It is impossible to place keys 74, 76, 78, 80, 82, 84, 86, 88, 90, and 92, shaped like Enter key 140 of the standard computer keyboard, on keyboard 66 such that all potential operators can comfortably place their digits on the keys in the preferred digit position. One end of the keys is placed on keyboard 66 such that adults can place their digits in the preferred digit position. The other end accommodates children of age five, requiring them to spread their digits more than they would in the preferred digit position. All intermediate ages are accommodated by positioning their digits appropriately between both ends of the keys. The preferred digit position for adults is one centimeter from the center of each key. In the opposite direction, also at one centimeter from the center of each key, children of age five are accommodated. The differences in distance between the actual and the preferred digit position for children of age five are shown in Table 10.

TABLE 10
Differences in distance between actual
and preferred digit position for
children of age five
breadth length
(cm) (cm)
index finger 0.55 0
ring finger 0.55 0
little finger 0.5 0.2
thumb 0.15 0

Electronics of Keyboard 66

The electronic circuitry (not shown) of keyboard 66 relays key events of keys 74, 76, 78, 80, 82, 84, 86, 88, 90, and 92. The electronic circuitry relaying key events is electronically almost identical to that found in standard computer keyboards. The only difference is the smaller number of key switches of keyboard 66. Instead of 101 key switches, keyboard 66 has only ten key switches, corresponding to keys 74, 76, 78, 80, 82, 84, 86, 88, 90, and 92. Thus keyboard 66 is electronically identical to a standard computer keyboard of which all but ten keys are removed.

Not all subsets of ten keys of all standard computer keyboards are suitable to function as keys 74, 76, 78, 80, 82, 84, 86, 88, 90, and 92 of keyboard 66, however.

FIG. 7—Detection of Key Events by Standard Computer Keyboard

Which subsets of ten keys of standard computer keyboards are suitable to function as keys 74, 76, 78, 80, 82, 84, 86, 88, 90, and 92 of keyboard 66 depends on the wiring of standard computer keyboards. FIG. 7 shows the keys of the standard computer keyboard arranged in a key matrix of eight rows and sixteen columns. The keys of the standard computer keyboard are typically wired in such a key matrix of eight rows and around sixteen columns. Nearly all standard computer keyboards are designed around a variety of 8-bit microcontrollers. The eight rows are input lines to the microcontroller and the sixteen columns are output lines of the microcontroller.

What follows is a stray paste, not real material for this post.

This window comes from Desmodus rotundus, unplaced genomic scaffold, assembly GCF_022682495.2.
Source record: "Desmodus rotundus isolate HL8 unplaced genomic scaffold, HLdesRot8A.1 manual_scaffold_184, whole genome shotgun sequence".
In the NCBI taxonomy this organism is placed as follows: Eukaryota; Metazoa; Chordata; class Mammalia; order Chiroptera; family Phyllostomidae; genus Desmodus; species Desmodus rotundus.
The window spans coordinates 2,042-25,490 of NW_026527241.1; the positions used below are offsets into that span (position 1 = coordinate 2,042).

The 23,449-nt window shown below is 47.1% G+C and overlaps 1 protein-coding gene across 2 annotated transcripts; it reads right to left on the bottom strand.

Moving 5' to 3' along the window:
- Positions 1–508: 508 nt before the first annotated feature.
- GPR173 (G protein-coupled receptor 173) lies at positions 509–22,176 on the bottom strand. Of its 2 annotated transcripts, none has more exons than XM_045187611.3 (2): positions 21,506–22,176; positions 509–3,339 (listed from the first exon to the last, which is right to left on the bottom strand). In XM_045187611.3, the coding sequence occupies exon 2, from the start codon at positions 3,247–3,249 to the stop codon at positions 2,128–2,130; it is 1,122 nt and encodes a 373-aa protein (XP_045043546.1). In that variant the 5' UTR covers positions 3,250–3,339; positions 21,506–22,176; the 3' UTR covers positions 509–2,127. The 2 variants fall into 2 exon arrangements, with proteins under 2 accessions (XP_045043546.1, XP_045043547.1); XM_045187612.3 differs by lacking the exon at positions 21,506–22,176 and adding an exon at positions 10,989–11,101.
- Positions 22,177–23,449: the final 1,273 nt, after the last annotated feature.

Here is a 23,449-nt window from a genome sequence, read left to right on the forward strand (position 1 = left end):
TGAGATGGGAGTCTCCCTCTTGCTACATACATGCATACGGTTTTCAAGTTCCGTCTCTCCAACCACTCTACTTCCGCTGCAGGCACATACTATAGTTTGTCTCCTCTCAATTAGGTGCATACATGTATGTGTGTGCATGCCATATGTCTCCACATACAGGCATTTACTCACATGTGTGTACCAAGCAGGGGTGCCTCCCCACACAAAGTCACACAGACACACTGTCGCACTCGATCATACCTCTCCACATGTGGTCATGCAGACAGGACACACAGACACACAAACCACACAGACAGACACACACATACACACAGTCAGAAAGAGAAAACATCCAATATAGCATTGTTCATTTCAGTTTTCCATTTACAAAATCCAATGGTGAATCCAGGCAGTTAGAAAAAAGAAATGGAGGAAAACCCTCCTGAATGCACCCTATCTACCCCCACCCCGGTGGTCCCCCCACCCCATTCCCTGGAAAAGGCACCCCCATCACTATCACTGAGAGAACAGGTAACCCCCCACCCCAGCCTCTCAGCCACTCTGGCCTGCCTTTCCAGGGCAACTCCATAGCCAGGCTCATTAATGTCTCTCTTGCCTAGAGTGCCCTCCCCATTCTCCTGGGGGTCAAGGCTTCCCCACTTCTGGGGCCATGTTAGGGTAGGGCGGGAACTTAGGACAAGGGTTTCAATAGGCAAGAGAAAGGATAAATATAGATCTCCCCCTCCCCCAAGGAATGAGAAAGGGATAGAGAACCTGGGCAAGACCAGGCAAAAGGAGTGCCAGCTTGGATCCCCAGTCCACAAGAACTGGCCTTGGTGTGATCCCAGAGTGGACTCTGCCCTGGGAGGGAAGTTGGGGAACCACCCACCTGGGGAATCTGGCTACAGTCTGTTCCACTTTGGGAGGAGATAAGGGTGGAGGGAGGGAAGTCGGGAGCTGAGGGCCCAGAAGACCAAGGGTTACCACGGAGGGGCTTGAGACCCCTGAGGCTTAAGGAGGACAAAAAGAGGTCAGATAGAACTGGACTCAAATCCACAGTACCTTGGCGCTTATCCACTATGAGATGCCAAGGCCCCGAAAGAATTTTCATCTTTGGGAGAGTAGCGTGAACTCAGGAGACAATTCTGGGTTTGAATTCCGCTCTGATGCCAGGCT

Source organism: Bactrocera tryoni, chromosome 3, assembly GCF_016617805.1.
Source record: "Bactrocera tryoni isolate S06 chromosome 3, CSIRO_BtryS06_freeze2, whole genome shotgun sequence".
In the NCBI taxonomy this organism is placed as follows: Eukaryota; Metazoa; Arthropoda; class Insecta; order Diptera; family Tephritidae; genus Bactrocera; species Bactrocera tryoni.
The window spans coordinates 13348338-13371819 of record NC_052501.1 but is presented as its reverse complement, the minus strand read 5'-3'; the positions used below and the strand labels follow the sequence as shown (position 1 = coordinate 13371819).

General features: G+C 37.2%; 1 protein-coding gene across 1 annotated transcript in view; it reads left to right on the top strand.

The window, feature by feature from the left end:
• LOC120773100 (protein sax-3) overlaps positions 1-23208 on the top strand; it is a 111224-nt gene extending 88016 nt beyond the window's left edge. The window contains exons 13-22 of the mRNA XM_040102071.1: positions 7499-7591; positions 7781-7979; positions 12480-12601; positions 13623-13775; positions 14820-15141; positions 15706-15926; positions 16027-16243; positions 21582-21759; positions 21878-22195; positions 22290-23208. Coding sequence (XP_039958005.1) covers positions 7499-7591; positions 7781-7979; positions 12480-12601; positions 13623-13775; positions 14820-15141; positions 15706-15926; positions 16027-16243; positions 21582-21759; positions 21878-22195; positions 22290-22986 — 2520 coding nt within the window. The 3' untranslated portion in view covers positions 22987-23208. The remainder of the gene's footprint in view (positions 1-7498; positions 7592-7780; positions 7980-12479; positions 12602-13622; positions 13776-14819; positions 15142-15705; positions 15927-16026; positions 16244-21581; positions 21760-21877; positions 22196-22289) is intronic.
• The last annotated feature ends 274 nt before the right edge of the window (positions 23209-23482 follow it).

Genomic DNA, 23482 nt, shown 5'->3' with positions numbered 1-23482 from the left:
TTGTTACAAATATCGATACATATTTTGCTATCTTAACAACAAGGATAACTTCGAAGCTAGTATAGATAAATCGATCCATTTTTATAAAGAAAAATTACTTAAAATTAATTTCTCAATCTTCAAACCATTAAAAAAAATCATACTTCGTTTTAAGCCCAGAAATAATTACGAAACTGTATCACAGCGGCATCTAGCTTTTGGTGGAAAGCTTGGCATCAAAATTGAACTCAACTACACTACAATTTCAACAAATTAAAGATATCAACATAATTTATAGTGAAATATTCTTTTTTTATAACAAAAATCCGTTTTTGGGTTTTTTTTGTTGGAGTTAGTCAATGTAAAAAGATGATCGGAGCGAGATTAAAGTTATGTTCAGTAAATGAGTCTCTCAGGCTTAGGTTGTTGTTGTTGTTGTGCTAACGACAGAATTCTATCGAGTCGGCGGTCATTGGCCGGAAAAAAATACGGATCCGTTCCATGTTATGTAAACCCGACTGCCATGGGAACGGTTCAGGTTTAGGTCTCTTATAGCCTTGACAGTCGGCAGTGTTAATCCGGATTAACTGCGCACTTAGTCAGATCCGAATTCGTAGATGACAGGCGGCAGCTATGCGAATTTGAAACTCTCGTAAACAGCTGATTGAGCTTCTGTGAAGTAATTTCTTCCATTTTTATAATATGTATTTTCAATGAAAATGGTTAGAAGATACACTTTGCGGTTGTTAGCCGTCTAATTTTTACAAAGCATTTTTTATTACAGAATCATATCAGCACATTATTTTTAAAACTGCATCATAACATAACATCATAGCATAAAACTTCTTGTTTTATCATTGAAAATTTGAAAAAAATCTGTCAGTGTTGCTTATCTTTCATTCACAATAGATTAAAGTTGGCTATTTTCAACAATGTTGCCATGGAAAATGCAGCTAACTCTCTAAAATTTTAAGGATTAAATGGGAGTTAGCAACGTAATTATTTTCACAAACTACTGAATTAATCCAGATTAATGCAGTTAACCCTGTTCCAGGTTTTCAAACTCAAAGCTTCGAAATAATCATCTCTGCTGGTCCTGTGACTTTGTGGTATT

If a key is pressed, an input line is connected to an output line. Each of the input lines are pulled high (by the positive side of a voltage source) if they are not connected to an output line, which is pulled low (by the negative side of a voltage source). Key events are detected by scanning the key matrix. Sequentially each of the sixteen matrix output lines are pulled low, while all the other output lines are high. The eight matrix input lines are read and the eight-bit input value is compared with the result of the previous scanning of the same matrix output line. If a bit differs, a key event corresponding to that bit occurred since the previous scanning.

In order to function properly, keyboard 66 must be able to detect and relay every key event (key press as well as key release) in any possible sequence of key events. Not all subsets of ten keys of all standard computer keyboards are able to detect every key event. Every standard computer keyboard has subsets of ten keys able to detect every key event, however.

FIG. 8—Limitations of Key Event Detection by Standard Computer Keyboards

Standard computer keyboards using a key matrix have several limitations to detect key events. FIG. 8 illustrates a fundamental limitation of keyboards using a key matrix to detect key events. FIG. 8 shows a schematic bottom view of part of the key matrix, comprising a rectangle formed by matrix input lines 202A and 202B and matrix output lines 204 and 206. If three keys 208A to 208C from three corners of the rectangle are held down, a key 210 on the fourth corner of the rectangle, although not pressed, will also be detected as pressed. Because all keys 208A to 208C and 210 are connected through lines 202A, 202B, and 206, all will be pulled low if key 210 is scanned.

Many existing standard computer keyboards are not capable of detecting all key events, if more than two of ten keys used for chording are in the same row of the key matrix, i.e. on the same input line. These keyboards do not support hardware key rollover. For economic reasons these keyboards have no decoupling diodes in the key matrix. The decoupling diodes prevent output lines interfering with each other. If two or more keys on the same input line are held down, the output lines of these keys are connected through these keys and their input line. An output line scanning one of these keys may not be able to pull the other output lines, which are high, down. As a consequence some key events, in some sequences of key events, are not detected.